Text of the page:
A companion of the Prophet Muhammad (peace be upon him) once said: “O Prophet of Allah! I have granted a servant to one of my children (asking him to testify for that gift).” But the Prophet asked: “Did you grant the same to each and every child of yours?” When the Prophet was informed negatively about that, he said: “Fear Allah, the Almighty, and be fair and just to all your children. Seek the testimony of another person, other than me. I will not testify to an act of injustice.” – Bukhari and Muslim
The values of Islam are strikingly dissimilar to those of liberalism. Atomistic propensities should have no place in our lives; Islam encourages instead finding value and happiness in facilitating the happiness of others, irrespective of the costs afforded especially with regards children. The Prophet taught the importance of giving valuable time to children in even our busiest moments; a child’s worth, consideration of him/herself is timely connected to self-esteem, happiness and confidence.
A companion of the Prophet narrated: “The Messenger of Allah came towards us while carrying Umamah the daughter of Abi Al-`As (the Prophet’s granddaughter) over his shoulder. He prayed, and when he wanted to bow, he put her down, and when he stood up he lifted her up.” Bukhari
According to London’s Family Education Trust children are more than 30 times more likely to suffer serious abuse and 73 times more likely to suffer fatal abuse in the home of a mother with a live-in boyfriend or stepfather than in an intact family . The maintenance of the family must be considered in special view of the effect of a breakup on a child; whereas divorce is a normal human phenomenon, in any case atomistic tendencies must be consigned in favour of those that are considerate for a child’s physical and mental wellbeing. The government is often bent on suppressing the rights of biological fathers whilst the child is in custody of the mother and her boyfriend. Sometimes the removal of the child’s natural protector allows the single mother and her boyfriends the impunity to abuse, all the while far off the radar. Oftentimes it seems that the government is more intent on creating problems for itself to solve rather than seriously considering the erosion of family values in British society.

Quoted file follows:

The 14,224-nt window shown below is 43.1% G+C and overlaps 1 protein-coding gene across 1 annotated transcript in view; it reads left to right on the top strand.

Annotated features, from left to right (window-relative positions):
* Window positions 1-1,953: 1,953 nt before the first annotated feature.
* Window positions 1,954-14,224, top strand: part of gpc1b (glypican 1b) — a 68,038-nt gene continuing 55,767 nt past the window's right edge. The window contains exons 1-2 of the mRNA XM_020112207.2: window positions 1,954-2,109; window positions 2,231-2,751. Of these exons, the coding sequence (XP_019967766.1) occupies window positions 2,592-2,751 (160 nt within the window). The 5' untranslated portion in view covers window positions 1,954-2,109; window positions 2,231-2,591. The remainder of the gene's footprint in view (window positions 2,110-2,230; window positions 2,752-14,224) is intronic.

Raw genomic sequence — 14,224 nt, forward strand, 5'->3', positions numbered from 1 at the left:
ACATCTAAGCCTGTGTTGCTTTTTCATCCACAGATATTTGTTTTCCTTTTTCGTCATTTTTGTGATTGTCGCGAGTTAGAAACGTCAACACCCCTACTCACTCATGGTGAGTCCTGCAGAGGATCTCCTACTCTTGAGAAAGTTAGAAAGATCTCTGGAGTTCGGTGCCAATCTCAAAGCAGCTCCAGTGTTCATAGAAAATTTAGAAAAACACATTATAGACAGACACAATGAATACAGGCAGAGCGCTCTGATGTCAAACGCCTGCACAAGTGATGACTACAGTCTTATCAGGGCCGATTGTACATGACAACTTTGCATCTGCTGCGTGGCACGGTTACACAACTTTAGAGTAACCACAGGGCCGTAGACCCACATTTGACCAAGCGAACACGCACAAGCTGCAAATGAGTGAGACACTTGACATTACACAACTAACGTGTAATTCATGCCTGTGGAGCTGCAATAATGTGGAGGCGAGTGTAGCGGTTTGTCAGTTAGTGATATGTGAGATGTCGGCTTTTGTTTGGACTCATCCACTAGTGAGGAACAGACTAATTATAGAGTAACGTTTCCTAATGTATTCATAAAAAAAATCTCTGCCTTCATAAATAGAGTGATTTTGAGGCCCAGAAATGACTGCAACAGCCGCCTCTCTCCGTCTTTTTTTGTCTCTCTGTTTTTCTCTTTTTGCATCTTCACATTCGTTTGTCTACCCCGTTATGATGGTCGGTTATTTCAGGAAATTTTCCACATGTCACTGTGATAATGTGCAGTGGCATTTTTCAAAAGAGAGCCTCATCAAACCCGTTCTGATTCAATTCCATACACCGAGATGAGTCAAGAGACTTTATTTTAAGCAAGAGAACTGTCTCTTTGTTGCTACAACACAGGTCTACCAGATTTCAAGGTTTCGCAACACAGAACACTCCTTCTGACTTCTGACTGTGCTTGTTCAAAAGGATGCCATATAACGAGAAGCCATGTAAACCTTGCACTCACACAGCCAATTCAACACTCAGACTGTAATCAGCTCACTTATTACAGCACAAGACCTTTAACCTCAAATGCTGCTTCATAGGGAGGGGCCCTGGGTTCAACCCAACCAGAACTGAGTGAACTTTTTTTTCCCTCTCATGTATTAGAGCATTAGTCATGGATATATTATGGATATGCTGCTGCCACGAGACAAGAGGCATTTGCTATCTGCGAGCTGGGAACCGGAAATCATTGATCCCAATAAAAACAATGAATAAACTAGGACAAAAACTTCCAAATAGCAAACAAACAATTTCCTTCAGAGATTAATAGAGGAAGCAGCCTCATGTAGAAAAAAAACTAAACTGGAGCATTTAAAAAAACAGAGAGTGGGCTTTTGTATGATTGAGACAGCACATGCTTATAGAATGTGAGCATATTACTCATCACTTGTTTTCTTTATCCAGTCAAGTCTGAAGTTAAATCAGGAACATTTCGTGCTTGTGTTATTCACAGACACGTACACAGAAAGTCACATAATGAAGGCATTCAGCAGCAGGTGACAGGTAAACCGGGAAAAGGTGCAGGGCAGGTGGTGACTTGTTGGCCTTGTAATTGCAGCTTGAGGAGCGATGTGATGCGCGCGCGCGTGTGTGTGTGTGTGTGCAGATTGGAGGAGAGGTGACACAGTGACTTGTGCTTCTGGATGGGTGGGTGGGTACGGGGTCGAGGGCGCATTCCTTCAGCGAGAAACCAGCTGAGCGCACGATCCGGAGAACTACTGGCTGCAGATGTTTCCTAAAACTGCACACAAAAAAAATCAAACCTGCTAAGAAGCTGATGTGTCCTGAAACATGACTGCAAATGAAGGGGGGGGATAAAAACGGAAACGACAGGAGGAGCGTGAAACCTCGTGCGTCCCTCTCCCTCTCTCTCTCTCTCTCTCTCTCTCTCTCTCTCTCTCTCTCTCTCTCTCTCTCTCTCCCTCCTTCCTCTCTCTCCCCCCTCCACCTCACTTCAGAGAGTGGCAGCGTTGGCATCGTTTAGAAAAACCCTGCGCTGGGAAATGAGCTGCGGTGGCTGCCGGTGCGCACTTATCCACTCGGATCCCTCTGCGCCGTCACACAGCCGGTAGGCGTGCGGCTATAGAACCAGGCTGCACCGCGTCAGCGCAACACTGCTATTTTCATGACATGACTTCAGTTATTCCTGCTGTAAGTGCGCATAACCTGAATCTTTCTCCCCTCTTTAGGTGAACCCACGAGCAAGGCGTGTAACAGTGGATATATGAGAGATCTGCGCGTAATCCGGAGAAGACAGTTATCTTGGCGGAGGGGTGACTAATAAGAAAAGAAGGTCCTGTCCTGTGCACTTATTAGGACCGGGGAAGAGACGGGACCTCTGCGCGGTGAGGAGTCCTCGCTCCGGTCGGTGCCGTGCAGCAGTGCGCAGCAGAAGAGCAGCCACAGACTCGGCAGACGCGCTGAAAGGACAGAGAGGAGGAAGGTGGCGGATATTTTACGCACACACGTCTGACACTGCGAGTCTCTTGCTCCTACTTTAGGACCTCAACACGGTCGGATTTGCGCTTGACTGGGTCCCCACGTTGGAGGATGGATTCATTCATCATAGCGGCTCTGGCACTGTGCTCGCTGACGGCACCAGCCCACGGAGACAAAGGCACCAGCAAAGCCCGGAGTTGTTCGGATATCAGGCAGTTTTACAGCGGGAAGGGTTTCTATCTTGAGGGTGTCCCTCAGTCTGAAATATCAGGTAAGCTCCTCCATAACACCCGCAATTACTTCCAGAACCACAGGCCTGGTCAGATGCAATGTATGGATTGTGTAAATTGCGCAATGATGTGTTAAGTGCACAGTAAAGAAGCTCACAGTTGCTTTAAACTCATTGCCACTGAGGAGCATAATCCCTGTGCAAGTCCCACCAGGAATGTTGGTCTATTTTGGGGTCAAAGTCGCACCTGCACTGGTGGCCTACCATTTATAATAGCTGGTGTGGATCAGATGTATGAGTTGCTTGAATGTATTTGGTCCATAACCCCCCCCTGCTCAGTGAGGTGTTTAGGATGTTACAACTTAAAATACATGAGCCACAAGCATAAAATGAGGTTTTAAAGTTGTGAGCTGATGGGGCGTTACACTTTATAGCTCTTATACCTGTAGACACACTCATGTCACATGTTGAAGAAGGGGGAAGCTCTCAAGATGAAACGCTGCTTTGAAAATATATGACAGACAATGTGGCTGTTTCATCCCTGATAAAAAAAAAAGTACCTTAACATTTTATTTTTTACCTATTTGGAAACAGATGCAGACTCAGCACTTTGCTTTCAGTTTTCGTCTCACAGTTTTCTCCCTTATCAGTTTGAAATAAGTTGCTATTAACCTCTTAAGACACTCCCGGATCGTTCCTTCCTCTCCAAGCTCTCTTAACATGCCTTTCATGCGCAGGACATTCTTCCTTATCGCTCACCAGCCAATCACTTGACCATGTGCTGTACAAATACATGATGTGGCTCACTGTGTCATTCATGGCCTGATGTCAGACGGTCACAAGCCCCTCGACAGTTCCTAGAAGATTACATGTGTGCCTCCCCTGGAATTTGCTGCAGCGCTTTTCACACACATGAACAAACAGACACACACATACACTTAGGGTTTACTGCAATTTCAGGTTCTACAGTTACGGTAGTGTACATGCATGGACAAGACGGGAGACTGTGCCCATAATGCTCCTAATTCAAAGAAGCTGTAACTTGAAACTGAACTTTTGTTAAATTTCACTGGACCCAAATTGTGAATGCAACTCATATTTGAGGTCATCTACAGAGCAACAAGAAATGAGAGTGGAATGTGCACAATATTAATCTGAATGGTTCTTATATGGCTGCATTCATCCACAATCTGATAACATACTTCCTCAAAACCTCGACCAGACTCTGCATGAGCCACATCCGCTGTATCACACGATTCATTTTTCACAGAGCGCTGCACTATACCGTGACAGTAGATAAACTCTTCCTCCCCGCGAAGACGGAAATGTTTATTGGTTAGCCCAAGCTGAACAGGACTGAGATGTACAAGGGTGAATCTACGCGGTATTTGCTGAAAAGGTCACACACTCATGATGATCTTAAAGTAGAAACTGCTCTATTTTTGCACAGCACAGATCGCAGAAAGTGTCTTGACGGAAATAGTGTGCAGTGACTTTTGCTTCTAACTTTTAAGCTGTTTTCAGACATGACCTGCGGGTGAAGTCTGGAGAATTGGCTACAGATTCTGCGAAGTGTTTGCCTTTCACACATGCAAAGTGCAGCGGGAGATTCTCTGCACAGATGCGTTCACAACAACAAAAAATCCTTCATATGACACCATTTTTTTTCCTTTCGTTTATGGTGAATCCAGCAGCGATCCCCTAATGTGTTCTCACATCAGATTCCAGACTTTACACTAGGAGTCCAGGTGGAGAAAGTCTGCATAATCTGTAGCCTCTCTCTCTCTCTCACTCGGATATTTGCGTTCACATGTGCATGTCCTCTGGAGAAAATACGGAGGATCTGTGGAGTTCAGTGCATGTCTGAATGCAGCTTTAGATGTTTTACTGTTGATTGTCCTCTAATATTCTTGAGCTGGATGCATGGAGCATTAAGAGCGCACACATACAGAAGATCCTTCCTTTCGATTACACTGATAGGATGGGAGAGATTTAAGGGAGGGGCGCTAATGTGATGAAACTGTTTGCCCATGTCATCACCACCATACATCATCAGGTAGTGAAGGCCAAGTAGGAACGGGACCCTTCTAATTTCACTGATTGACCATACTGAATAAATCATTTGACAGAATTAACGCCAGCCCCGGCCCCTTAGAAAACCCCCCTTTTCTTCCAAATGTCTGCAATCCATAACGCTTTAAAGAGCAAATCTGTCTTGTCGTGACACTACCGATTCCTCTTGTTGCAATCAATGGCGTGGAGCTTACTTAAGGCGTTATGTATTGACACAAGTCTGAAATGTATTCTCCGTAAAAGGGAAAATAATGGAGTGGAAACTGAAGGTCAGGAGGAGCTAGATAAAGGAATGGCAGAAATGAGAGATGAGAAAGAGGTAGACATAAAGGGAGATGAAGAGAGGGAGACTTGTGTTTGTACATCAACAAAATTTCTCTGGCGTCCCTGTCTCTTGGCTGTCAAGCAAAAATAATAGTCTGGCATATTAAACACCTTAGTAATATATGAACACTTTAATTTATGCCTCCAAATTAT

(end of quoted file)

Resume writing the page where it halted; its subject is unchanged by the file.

Non-cohesive values of atomism most certainly produce non-cohesive people; many cases of child abuse are incepted by one individual’s self-interested decision to escape the pressures of life by drinking; one person’s gratification thus becomes another’s maltreatment. In an affront to human dignity, we are told that legislation must change to deter individuals from abusing, and to provide a safety net to protect the vulnerable. But legislation of course is established upon values; if a society’s values are set up to meet atomistic ends then legislation in turn will be found to protect individual liberties at the expense of society’s continued decadence. I believe that cohesive Islamic values, unsullied by human cravings for atomistic ends fused with divine legislation, the Shari’ah, based on consistent principles aimed at the protection of life, wealth and honour will provide us with the passé-partout to much needed erudition about behavioural learning and development leading to a more meaningful communal harmony.
“And those who believe and whose families follow them in Faith, to them shall We join their families: Nor shall We deprive them (of the fruit) of aught of their works: (Yet) is each individual in pledge for his deeds.” – Al-Qur’an, 52:21
 Home Office (2004) Crime in England and Wales 2002-3: Supplementary Volume 1, Homicide and Gun Crime.
 (London: Family Education Trust, 1993), p. 29.)
By Ustadh Uthman Lateef